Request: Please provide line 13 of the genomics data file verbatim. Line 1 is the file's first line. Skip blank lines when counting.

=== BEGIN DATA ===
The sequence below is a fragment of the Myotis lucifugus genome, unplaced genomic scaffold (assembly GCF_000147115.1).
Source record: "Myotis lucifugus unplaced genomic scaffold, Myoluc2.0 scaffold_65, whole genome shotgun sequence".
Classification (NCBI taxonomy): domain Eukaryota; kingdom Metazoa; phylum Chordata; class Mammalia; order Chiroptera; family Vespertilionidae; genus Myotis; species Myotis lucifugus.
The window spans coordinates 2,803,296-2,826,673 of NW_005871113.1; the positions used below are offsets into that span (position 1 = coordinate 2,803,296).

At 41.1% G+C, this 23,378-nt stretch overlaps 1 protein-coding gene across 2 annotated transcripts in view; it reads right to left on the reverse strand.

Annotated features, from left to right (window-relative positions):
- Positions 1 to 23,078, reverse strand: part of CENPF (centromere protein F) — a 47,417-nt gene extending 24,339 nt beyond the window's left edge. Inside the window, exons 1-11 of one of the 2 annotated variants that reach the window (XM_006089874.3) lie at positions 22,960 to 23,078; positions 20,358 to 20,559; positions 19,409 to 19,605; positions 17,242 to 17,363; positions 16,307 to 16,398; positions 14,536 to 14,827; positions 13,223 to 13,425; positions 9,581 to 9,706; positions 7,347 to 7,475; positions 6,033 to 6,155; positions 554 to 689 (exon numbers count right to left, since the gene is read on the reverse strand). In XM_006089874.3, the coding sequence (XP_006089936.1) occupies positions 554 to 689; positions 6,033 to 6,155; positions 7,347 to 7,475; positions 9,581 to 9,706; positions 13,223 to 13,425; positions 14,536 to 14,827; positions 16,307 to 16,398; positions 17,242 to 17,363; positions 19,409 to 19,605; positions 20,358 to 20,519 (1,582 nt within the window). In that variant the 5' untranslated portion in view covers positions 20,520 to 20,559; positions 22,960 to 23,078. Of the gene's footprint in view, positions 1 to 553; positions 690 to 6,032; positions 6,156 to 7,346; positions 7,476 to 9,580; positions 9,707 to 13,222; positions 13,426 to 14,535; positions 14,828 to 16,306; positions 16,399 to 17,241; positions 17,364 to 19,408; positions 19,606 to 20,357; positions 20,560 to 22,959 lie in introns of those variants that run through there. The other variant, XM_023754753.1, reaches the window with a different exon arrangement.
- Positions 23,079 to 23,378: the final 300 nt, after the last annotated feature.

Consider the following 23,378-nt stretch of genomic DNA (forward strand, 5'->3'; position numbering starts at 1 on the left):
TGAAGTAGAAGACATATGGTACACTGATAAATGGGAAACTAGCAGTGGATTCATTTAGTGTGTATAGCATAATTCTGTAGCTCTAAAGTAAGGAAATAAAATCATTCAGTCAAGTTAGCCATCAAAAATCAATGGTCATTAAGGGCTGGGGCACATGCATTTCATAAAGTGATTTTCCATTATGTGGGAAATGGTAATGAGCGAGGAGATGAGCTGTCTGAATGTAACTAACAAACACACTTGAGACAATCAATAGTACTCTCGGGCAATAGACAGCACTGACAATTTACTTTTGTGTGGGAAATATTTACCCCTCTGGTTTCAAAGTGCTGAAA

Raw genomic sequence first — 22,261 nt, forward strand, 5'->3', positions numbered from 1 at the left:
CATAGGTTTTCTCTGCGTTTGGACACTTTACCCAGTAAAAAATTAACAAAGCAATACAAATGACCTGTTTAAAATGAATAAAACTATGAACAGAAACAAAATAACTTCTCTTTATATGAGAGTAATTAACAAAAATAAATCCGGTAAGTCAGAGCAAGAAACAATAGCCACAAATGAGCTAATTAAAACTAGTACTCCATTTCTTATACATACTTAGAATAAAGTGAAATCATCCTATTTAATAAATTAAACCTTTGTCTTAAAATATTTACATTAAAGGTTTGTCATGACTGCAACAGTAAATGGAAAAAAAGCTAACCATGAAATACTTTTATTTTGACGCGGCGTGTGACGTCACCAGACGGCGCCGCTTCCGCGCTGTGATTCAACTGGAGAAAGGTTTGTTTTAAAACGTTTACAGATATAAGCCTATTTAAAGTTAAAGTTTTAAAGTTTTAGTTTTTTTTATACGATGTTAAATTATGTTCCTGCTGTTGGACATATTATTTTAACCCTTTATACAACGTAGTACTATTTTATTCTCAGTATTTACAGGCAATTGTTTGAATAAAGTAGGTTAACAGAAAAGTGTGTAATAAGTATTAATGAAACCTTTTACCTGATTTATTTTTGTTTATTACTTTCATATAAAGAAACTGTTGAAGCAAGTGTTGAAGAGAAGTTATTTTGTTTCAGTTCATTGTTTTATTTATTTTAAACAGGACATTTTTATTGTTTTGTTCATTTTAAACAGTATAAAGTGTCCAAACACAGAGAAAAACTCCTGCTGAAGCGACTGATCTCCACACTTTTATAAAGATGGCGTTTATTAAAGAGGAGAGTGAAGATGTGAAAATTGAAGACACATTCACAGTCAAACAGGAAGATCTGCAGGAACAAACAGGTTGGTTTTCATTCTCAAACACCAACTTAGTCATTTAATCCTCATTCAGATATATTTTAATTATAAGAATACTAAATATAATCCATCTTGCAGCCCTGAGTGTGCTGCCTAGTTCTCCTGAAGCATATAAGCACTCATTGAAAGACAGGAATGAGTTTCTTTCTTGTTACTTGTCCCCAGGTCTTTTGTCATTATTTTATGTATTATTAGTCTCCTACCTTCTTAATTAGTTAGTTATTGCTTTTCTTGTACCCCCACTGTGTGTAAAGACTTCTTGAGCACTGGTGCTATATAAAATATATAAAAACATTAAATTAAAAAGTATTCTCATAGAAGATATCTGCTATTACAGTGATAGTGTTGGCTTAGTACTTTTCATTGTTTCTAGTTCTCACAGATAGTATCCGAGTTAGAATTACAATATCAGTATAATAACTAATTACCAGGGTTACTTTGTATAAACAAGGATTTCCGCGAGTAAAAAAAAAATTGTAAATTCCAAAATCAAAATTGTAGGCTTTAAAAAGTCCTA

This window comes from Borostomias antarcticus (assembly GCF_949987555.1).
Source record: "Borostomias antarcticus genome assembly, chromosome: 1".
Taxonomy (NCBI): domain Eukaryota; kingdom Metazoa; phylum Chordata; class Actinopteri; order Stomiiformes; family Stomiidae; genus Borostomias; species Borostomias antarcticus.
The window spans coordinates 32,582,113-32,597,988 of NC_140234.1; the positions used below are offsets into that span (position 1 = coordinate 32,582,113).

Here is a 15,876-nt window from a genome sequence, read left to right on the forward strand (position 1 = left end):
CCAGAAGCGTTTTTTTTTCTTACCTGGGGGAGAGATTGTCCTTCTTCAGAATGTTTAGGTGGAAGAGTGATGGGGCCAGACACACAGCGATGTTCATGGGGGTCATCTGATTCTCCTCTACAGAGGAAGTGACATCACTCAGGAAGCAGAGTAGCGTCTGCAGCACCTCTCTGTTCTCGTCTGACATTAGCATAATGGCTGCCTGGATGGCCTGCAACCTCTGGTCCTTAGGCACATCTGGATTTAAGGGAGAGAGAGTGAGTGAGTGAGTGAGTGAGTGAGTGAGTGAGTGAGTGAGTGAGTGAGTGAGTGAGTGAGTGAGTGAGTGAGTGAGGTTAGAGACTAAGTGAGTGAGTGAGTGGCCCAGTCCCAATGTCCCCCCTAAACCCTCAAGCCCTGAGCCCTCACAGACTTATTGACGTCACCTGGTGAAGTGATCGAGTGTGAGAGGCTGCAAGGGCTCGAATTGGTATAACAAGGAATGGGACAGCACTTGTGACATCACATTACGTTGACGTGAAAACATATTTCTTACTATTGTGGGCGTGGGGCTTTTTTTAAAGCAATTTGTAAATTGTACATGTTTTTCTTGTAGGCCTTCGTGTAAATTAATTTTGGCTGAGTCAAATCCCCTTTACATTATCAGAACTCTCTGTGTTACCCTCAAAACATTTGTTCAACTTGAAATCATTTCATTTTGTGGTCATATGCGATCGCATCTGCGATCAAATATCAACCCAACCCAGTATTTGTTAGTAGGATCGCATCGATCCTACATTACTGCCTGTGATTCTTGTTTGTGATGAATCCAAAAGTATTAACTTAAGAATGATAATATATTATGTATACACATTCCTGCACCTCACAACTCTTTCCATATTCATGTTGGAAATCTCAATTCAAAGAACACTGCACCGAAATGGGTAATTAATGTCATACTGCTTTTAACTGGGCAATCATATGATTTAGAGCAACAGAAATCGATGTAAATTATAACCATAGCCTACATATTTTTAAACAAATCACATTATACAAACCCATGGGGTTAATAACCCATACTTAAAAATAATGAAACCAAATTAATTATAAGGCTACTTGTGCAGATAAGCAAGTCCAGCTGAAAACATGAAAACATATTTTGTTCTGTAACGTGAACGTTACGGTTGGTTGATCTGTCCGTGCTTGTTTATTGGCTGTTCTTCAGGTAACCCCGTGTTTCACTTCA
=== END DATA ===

This window comes from Borostomias antarcticus (assembly GCF_949987555.1).